The Agile Wall [above and below] is a series of vertical panels that act as functional elements even serving as room dividers. The upper example showcases a wall-hung whiteboard that even has a soft-board attached to it, while below, a series of shelves helps functionally partition a space without visually creating a partition.

The OE1 series even relooks desks, with the Micro Pack [above] and a more traditional seating arrangement below. Each Micro Pack comes with an adjustable desk system, letting you choose between sitting and standing formats, while even organizing your cables into a central channel. Along with it all, the Micro Pack even lets you hang your bag or backpack on a hook placed right beneath the desk, so you don’t have to drop your purse on the ground when you sit at your desk.

For more traditional sitting desks, you’ve got OE1 Storage Trolleys that nest nicely under them, allowing you to cut the clutter on your table yet still have all your stuff at hand. The trolleys can be moved around as you shift workspaces, and can even be turned into stools by popping a seat on top, so you can have a quick conversation with your colleagues without dragging your chair around.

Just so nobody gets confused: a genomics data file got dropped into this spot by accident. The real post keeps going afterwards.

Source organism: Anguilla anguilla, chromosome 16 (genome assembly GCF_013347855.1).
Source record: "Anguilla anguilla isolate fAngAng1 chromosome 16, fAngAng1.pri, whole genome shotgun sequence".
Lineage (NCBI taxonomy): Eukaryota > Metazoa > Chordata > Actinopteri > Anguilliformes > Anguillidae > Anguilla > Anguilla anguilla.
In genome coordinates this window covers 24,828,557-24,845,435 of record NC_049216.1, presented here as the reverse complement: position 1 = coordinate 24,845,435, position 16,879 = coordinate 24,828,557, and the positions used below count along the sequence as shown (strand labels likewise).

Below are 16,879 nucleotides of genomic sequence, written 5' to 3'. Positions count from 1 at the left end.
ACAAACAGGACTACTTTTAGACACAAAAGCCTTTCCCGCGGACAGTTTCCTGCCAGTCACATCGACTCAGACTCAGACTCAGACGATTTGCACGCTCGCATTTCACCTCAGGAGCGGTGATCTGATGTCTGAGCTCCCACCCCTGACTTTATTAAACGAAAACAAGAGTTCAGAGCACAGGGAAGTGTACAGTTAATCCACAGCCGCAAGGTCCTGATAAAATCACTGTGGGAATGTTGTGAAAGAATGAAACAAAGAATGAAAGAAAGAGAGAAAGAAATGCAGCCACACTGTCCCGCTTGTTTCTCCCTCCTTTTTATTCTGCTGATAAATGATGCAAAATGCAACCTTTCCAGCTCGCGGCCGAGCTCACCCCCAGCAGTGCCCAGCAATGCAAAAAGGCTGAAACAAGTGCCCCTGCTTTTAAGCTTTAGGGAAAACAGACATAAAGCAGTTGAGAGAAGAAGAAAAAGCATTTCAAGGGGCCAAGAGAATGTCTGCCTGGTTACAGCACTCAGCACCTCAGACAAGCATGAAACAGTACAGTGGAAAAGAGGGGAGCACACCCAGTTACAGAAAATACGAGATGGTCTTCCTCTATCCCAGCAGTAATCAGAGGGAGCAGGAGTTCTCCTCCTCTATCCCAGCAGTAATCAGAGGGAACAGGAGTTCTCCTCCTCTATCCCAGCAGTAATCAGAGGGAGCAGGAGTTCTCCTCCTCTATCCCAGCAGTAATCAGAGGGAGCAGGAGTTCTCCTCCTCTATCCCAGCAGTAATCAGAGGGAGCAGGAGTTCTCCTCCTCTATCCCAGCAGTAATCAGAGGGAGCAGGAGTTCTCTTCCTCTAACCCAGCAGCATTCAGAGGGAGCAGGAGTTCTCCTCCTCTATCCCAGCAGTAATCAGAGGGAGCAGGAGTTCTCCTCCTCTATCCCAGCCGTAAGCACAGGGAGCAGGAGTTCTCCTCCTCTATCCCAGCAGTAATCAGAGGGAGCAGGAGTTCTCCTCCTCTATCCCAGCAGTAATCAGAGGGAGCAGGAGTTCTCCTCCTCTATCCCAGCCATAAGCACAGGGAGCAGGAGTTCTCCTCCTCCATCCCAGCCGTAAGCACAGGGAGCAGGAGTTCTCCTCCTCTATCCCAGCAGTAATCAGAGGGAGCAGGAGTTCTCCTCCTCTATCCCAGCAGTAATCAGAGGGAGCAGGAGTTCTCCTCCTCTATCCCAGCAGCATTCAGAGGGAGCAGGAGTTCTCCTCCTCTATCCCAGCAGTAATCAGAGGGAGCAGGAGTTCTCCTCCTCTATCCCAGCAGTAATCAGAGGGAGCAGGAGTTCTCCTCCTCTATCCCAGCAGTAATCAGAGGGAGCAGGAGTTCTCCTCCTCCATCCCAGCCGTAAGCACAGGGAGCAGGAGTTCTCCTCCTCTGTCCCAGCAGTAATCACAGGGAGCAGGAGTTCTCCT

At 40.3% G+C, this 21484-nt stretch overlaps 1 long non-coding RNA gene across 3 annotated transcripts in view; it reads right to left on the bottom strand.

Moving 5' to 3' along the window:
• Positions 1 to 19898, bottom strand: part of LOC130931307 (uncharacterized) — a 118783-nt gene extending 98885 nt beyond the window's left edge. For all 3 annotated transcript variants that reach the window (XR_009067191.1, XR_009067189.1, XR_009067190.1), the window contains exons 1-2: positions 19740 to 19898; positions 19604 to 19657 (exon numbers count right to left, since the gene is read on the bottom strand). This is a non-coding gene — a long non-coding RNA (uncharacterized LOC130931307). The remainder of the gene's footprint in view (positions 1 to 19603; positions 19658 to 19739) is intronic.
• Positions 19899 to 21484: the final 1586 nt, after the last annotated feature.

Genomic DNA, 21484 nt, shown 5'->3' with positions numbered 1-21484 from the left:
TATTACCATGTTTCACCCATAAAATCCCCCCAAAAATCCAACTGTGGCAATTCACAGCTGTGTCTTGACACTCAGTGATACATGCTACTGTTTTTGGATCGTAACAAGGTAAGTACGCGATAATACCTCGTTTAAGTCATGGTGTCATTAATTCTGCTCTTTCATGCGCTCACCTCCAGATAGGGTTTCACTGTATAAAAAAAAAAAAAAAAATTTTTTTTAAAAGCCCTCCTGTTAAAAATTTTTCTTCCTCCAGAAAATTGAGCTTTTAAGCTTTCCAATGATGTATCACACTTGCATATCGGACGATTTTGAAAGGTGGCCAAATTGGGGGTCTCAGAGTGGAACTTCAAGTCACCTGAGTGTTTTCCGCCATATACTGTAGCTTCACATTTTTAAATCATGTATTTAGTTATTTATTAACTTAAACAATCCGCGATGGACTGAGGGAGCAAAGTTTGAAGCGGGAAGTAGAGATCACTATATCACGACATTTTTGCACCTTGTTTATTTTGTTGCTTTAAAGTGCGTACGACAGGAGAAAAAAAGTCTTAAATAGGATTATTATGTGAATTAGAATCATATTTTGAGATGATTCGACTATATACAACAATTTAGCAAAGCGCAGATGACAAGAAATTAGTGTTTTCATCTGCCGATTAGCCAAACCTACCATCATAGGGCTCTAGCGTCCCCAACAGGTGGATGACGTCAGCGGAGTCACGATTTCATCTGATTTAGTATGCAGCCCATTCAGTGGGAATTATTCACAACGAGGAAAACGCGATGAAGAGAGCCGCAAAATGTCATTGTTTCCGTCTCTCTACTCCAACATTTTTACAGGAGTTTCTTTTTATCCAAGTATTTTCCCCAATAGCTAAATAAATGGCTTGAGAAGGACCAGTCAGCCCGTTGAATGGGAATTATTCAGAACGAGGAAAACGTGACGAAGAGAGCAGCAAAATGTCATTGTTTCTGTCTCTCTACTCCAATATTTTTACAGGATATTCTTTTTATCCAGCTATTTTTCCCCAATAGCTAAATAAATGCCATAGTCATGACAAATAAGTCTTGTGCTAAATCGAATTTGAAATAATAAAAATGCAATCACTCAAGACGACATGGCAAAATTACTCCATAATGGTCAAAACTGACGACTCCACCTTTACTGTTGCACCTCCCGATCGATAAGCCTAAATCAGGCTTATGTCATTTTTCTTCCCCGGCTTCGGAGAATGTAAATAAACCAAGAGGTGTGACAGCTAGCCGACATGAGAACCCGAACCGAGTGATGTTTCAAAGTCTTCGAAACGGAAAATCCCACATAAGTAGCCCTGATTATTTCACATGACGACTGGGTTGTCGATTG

Ultimately, with the OE1 series, Herman Miller aims at building up the workplace by breaking it down. Plagued by the ‘cubicle culture’ that they themselves created, the OE1 is Herman Miller’s way of going back to the drawing board and redefining creativity and productivity in a way that is less bound by rules and is more accommodating of diverse work cultures. In a rather bittersweet way, it also takes into account the fact that workplaces may see downsizing, budget cuts, and migration to smaller office spaces. With the modular design of the OE1 and those innovative Micro Packs, Herman Miller hopes to create a workplace that fits ‘more into less’ while still “making [the workplace] as comfortable as possible.”

Designers: Herman Miller in collaboration with Kim Colin and Sam Hecht

IKEA x Sonos latest collaboration promises a budgeted, high-quality speaker disguised as a wall art!

I’m not a fan of traditional music systems. Yes, I’ve put it out there! Don’t get me wrong, I do enjoy music. What I hate is the trail of wires my Bose surround sound system creates around my rental apartment. And sure, there are a TON of wireless speakers that deliver performance, but watching the conceptual designs on Yanko Design has my bar set a little higher than usual. That is why the latest Instagram announcement by SONOS and IKEA has me truly intrigued by what it can do to my living room!